The study found a link between soy-rich diets consumed by Asian women in Singapore and reduced levels of an estrogen called estrone, the predominant form of estrogen in women following menopause. High estrogen levels have been shown to increase the risk for breast cancer among postmenopausal women.
Specifically, the study found that estrone levels were about 15 percent lower among women who consumed the highest amounts of soy protein. No other easily modifiable lifestyle factors analyzed by the scientists yielded such a dramatic hormone reduction.
"Results from this study support the hypothesis that high soy intake may reduce the risk of breast cancer by lowering endogenous estrogen levels, particularly estrone," said Anna H. Wu, the study's lead investigator and professor of preventive medicine at Keck School of Medicine of the University of Southern California, Los Angeles, Calif.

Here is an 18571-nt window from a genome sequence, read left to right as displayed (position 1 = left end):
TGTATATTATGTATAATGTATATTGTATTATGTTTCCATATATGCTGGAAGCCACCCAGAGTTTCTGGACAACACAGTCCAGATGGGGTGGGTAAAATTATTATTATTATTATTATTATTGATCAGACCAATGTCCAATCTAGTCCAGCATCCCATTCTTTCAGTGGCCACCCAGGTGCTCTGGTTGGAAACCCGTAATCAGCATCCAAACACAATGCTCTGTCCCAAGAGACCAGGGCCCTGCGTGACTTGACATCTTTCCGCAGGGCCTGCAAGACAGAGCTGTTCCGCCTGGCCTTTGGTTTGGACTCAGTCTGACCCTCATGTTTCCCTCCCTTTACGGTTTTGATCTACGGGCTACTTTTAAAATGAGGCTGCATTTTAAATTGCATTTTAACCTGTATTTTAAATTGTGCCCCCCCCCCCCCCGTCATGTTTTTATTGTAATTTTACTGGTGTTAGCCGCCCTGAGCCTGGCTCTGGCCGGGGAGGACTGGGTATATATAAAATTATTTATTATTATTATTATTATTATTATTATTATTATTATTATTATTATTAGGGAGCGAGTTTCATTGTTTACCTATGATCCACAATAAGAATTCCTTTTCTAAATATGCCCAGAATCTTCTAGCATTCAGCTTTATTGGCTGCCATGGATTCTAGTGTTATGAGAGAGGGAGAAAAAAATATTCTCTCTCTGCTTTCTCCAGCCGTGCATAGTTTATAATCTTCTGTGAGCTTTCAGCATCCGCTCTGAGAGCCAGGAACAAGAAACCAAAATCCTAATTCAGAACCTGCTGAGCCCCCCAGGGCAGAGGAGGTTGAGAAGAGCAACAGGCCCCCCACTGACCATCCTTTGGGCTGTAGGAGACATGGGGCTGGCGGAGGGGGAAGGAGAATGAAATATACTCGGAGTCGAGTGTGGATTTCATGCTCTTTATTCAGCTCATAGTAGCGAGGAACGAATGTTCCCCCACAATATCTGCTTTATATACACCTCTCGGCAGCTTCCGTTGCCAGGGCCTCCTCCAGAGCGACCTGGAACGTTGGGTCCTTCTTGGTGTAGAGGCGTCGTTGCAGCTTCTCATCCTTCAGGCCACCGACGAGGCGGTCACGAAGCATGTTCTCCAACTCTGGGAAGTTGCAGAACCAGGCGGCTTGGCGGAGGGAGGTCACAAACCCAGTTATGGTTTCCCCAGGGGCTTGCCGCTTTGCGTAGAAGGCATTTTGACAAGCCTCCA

Also participating in the study, titled "Soy Intake and Other Lifestyle Determinants of Serum Estrogen Levels among Postmenopausal Chinese Women in Singapore," were Mimi C. Yu and Frank Z. Stanczyk, both at USC; and Adeline Seow and Hin-Peng Lee, with the Department of Community, Occupational and Family Medicine at the National University of Singapore.
Historically, breast cancer rates among Asians in Japan and China have been significantly lower than their female counterparts in the West. At one time, low-risk Asian women had one-sixth the breast cancer rate compared to high-risk whites in the United States and other parts of the western world. Reasons for this difference have remained largely unknown. However, Asians are clearl
Contact: Warren Froelich
American Association for Cancer Research